If I had a dollar for every time I have exchanged a thought recently with someone about how fast times passes there’d be at least an extra hundred bucks in my pocket! The shared lamenting is often about how close Christmas already is or how fast it seems to have crept up on us. Or there is consternation about the speed 2011 has evaporated with. This morning the passage of time popped in my head as a good subject to do a free-form journey in words to aid me getting to a point just out of reach at this moment.
Clocks are a fascination of mine which led me to take apart my parents windup alarm clock with a screwdriver when I was four years old. I literally wanted to see “what made it tick”. While there was no visual explanation for me to find inside the clock about its “ticking”, I did get to marvel at all those little parts which would not go back together. Even my parents had no luck reassembling it and little ole me got into big trouble for my curiosity.
Old clocks have been an interest for years and at one point I possessed twenty-one antique seven-day mechanical wall and mantle clocks. Once upon a time on each Saturday approximately one hour was spent winding them all each week and setting the correct time. In my home there was quite a symphony of bells at the top of every hour. As the days went by each week the onslaught of chiming began about five minutes before the hour until about five past as the slow runners were late to ring and the clocks running fast rang early. It was quite a chore when the daylight savings time change came each fall and all the clocks had to be set back an hour. Mechanical clock hands can not be moved backwards so I had to move the hands forward and let the clock chime on every hour and half hour before getting back around to the correct time.
Our awareness of time is so acute today, but it was not always so. In a favorite book “The Discoverers”, Daniel J. Boorstin points out mechanical clocks did not even exist until late in the 14th century and fairly accurate ones did not come along until a hundred years later. The first people known to consistently measure time were the Egyptians who divided the day into two 12-hour time periods using a sort of sun-dial. This method of dividing each day was picked up by other civilizations and became standardized in Latin: “ante meridiem” (A.M.”before midday”) and “post meridiem” (P.M., “after midday”). The Egyptians along with the Greeks and Chinese also developed water clocks which were followed by hourglasses. Candle clocks were used in Japan, England and Iraq and something called a timestick was used in India, Tibet and parts of Europe.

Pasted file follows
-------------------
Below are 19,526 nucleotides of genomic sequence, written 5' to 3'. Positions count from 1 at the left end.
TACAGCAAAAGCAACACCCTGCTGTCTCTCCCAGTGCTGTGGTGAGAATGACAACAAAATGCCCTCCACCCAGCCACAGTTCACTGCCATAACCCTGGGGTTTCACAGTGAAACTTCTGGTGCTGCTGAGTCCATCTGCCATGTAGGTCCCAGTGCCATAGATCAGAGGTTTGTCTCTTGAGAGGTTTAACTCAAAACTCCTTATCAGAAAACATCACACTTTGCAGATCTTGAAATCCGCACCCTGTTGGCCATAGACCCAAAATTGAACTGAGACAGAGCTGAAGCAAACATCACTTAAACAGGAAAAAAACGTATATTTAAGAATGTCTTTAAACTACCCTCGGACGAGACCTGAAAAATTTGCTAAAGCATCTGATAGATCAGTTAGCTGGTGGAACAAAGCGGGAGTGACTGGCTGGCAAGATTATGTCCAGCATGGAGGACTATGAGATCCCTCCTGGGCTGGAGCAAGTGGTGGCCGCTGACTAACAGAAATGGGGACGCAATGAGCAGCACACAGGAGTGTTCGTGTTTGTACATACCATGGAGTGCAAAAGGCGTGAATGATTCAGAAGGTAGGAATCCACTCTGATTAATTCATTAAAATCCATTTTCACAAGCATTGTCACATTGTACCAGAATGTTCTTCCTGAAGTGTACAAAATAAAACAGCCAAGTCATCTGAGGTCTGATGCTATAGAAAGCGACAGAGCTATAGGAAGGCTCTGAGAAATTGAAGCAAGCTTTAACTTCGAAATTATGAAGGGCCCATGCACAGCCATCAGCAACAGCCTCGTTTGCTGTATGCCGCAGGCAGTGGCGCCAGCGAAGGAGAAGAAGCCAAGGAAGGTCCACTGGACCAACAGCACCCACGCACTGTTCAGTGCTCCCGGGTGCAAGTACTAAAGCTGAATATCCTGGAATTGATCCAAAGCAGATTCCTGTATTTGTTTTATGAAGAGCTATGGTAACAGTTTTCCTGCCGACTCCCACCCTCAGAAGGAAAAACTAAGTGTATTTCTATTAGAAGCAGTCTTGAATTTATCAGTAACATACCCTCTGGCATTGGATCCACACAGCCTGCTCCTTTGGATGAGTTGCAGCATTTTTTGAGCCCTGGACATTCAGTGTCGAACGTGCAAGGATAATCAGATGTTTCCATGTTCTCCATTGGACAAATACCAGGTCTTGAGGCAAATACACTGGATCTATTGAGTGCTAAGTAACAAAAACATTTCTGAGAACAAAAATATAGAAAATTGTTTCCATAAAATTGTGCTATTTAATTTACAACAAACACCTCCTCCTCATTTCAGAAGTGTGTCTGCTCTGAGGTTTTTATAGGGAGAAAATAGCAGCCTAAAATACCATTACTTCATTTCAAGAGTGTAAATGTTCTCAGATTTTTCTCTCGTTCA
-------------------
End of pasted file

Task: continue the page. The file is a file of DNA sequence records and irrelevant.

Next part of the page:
For century’s most people were concerned with the passage of a day and but not about the passing of an hour and certainly not of something as small as a minute. Beginning about five hundred years ago the first widely dispersed time pieces were town or church clocks which chimed one time on the hour. Some of the earliest were in France and we get the word “clock” from the French word “cloche” which means bell. For several hundred years a single chime noted the passing of an hour because almost every one was illiterate and could not count. So our awareness of time (or is it obsession?) is a more modern affliction.
Being one of those with great curiosity who asks “why” a lot I began in childhood to drive adults crazy with inquisitiveness. Clearly in memory is asking a 5th grade teacher why our number system was based on 10 and yet we use a system of 60 to tell time (60 seconds to a minute, etc). She got frustrated I think because she did not know the answer and shooed me away, so I looked it up. What I found was the practice is carried over from the ancient Sumerians who used a number system based around the number 60. Even today some scientists and mathematicians will tell you a number system based on 60 is a more “logical” way to count and measure.
So now that I have bored you with a synopsized history lesson about time, it would be easy to ask “why”. Essentially writing this piece was a sort of meditation on the passage of time. The most important ‘ah-ha” has been conscious awareness of time actually seems to make it pass more quickly. When I can lose myself in something, as I did in writing this, time becomes largely irrelevant. At such moments I am only aware of what I doing. So that is the take-away I will gratefully head into my day with. The more engaged in life I am, the less awareness I have about the passing of time. Less awareness equals a feeling of having more time. And with that thought it is time to jump head first into my day.
Clocks slay time… time is dead as long as it is being clicked off by little wheels; only when the clock stops does time come to life. William Faulkner